Skotland for many years called Loagens that raised sheep - they were strong, healthy, well-built, tall,
highly cultured men that feared God and lived by Him.
See my fathers picture, tall, upright, all round manly structure with beard growing down to the floor,
my mother said Bill, Jesse and I made him chuckle as we ran our little fingers through it. She said
when working he plated it, hung it over his shoulders and pined it with safety pins to the back of his
overalls. She said people stopped him inquiring about his beard.
My mother was confused as to my fathers ancestors. She mentioned a Dennis and Thomas at first
said one and then the other was my grandparents. She said I was named for a Joel and Jesse was
named for a Jesse in the family and William was named for both sides of the family. I wanted to get
this straight for the family -but my time had to be spent in raising my family, keeping people from
stealing my land, law suits, setting my children up in homes when they married, keeping some of
their men from running through their land, burying and putting up markers -theres Elizabeth that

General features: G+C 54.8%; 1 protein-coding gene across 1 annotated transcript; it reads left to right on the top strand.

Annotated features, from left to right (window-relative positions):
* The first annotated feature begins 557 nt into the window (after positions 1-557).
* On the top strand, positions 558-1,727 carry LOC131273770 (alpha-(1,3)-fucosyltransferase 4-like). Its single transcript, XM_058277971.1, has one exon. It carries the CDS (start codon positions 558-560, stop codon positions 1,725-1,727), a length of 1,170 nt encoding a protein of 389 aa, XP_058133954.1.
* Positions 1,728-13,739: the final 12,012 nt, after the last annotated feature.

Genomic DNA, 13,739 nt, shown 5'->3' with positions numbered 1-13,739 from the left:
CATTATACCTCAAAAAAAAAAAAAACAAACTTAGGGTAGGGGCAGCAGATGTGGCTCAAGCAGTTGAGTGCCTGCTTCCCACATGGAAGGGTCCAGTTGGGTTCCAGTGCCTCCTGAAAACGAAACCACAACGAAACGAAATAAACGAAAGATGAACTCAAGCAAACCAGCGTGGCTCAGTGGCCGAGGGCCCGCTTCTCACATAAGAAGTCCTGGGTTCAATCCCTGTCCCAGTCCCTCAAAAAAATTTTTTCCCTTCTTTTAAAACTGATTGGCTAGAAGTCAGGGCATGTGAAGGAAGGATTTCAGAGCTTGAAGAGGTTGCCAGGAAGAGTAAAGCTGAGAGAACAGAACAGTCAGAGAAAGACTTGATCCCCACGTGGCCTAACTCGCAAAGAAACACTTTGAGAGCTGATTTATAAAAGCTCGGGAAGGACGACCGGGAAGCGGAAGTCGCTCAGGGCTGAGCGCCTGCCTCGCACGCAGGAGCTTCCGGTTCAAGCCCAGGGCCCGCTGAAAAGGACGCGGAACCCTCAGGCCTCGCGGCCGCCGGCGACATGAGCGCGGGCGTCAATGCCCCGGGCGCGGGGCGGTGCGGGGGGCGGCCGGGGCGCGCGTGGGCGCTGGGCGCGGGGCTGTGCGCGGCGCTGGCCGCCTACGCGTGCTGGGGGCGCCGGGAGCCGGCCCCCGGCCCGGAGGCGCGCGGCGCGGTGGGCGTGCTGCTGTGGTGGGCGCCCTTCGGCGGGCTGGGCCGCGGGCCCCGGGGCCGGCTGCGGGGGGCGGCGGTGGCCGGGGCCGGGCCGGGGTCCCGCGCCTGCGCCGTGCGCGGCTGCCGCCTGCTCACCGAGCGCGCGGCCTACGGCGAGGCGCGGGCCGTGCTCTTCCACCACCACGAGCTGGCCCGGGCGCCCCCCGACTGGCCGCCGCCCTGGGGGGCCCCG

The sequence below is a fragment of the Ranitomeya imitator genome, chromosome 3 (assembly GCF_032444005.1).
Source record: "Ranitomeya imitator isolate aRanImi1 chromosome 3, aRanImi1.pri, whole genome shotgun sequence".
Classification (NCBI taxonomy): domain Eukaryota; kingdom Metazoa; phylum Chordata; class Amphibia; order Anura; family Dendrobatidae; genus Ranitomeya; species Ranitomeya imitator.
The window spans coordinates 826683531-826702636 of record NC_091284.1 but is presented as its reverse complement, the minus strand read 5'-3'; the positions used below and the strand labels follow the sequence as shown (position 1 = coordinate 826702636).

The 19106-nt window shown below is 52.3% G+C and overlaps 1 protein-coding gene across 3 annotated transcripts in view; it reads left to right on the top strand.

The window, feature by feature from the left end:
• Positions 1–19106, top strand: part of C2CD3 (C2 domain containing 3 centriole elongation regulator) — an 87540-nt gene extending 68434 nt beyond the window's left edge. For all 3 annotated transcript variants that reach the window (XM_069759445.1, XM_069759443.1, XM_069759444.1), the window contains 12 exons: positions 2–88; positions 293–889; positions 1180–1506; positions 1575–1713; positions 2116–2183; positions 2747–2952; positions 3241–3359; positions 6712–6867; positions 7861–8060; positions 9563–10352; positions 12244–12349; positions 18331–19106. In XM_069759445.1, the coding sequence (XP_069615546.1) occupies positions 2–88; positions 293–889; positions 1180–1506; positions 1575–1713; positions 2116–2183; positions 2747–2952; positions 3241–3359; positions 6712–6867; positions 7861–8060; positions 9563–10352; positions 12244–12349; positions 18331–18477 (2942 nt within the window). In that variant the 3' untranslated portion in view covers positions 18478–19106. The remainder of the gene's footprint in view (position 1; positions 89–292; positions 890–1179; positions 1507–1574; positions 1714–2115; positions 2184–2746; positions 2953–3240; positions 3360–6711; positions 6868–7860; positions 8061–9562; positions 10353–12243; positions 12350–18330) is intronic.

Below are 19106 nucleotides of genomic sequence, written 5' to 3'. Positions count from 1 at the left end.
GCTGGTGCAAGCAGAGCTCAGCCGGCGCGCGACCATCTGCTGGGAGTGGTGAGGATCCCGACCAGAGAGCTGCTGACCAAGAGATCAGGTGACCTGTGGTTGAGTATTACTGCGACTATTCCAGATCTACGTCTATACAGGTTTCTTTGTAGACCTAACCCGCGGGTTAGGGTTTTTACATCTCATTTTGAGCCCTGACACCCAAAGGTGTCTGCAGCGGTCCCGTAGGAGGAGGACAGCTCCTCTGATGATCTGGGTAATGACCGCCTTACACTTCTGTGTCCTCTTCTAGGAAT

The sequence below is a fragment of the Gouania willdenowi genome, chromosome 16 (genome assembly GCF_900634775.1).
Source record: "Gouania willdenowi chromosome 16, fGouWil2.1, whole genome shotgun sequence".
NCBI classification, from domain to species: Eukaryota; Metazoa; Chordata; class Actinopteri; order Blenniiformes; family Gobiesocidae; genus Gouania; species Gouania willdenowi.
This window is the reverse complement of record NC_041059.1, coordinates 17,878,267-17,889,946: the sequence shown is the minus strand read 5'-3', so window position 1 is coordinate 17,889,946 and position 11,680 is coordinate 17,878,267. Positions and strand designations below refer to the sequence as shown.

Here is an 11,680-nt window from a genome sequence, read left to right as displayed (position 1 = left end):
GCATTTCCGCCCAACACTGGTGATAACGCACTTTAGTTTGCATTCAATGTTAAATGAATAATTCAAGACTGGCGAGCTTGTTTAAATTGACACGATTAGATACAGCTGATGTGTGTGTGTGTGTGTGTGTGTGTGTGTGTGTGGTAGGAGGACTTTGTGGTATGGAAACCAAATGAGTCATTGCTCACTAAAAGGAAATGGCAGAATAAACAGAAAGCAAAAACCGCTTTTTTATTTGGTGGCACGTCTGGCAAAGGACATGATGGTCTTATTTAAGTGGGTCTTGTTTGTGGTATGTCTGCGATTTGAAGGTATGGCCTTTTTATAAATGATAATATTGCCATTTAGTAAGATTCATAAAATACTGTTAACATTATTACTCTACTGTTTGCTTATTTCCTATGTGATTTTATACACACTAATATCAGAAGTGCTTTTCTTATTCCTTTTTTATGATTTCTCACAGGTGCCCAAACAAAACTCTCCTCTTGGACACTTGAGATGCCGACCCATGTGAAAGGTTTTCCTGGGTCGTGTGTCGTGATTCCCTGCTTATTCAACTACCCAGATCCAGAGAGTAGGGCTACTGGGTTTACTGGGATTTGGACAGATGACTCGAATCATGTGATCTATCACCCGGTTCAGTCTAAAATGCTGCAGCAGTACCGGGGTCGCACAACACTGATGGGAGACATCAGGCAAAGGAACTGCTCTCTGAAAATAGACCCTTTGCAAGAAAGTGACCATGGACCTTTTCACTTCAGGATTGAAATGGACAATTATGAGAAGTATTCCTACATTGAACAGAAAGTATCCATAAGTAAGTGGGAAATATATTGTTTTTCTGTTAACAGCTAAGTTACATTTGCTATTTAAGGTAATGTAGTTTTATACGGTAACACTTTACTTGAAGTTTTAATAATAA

married Wm. White. I want to get them a tombstone. Theyre at the right of Susan Alice and I know
if she dies after me she wont have one, as Bill tried his best to run thru her land and steal it, see the
suit their kids and I had to keep him from getting it; he wanted it so he could marry that Sarah
My mother spoke of a McClendon Creek in North Carolina, that John McClendon signed over and a
Joel McClendon and Samuel in Anson County and that Joel had a patent on 300 on McClendon
Creek in 1757 or 59 and Joel had land in Cumberland County about 1758. She said there was so
many Joels, Dennis, Thomas, Jesses and Johns that she didnt know we three boys granddaddy.
Hugh, you are good at this so get it all straight so your children will know about their ancestors.
She tried to tell me something about them being called Logans and later McClendons and one of the
Logans was killed on his way to Jersualem and with him was Sir Chief Robert so he went on married
one Roberts daughter and made Admiral of Scotland. Maby I should not write about the McClendons
as I know such little, only what my mother said and she was confused, but she told about Joel and a
Mark Allen that some one said was not loyal to the government but at their trial, they were released
as innocent, That happened in Revolutionary War. He could have been my grandfather, but she didnt
know - when he was born, only I was named for a Joel. Then she said a Joel was Ensign in Navy in
the 70s. I wish I could prove he was my grandfather - Maby you can, Hugh. She said she thought